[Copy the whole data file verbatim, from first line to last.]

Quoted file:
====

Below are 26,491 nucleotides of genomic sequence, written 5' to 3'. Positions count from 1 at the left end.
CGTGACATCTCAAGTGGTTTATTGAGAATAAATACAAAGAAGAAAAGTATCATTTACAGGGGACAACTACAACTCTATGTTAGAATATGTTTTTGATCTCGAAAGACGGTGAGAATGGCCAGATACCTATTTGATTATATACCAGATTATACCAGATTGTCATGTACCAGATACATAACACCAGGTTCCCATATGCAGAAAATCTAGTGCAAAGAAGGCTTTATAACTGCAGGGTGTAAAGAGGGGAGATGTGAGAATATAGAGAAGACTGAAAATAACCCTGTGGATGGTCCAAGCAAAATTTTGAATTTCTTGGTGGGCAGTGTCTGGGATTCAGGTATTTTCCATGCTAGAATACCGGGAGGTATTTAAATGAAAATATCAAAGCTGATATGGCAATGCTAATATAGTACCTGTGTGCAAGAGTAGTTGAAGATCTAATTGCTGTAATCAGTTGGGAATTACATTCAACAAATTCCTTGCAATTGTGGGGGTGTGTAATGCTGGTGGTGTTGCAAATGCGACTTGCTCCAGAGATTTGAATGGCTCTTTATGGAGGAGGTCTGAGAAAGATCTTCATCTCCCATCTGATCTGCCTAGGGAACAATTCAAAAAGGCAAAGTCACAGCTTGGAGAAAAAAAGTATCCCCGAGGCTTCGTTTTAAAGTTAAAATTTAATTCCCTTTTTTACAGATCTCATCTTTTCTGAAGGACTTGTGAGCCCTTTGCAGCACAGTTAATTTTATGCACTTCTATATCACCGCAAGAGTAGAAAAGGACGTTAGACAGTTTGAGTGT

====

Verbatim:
Below are 26,491 nucleotides of genomic sequence, written 5' to 3'. Positions count from 1 at the left end.
CGTGACATCTCAAGTGGTTTATTGAGAATAAATACAAAGAAGAAAAGTATCATTTACAGGGGACAACTACAACTCTATGTTAGAATATGTTTTTGATCTCGAAAGACGGTGAGAATGGCCAGATACCTATTTGATTATATACCAGATTATACCAGATTGTCATGTACCAGATACATAACACCAGGTTCCCATATGCAGAAAATCTAGTGCAAAGAAGGCTTTATAACTGCAGGGTGTAAAGAGGGGAGATGTGAGAATATAGAGAAGACTGAAAATAACCCTGTGGATGGTCCAAGCAAAATTTTGAATTTCTTGGTGGGCAGTGTCTGGGATTCAGGTATTTTCCATGCTAGAATACCGGGAGGTATTTAAATGAAAATATCAAAGCTGATATGGCAATGCTAATATAGTACCTGTGTGCAAGAGTAGTTGAAGATCTAATTGCTGTAATCAGTTGGGAATTACATTCAACAAATTCCTTGCAATTGTGGGGGTGTGTAATGCTGGTGGTGTTGCAAATGCGACTTGCTCCAGAGATTTGAATGGCTCTTTATGGAGGAGGTCTGAGAAAGATCTTCATCTCCCATCTGATCTGCCTAGGGAACAATTCAAAAAGGCAAAGTCACAGCTTGGAGAAAAAAAGTATCCCCGAGGCTTCGTTTTAAAGTTAAAATTTAATTCCCTTTTTTACAGATCTCATCTTTTCTGAAGGACTTGTGAGCCCTTTGCAGCACAGTTAATTTTATGCACTTCTATATCACCGCAAGAGTAGAAAAGGACGTTAGACAGTTTGAGTGT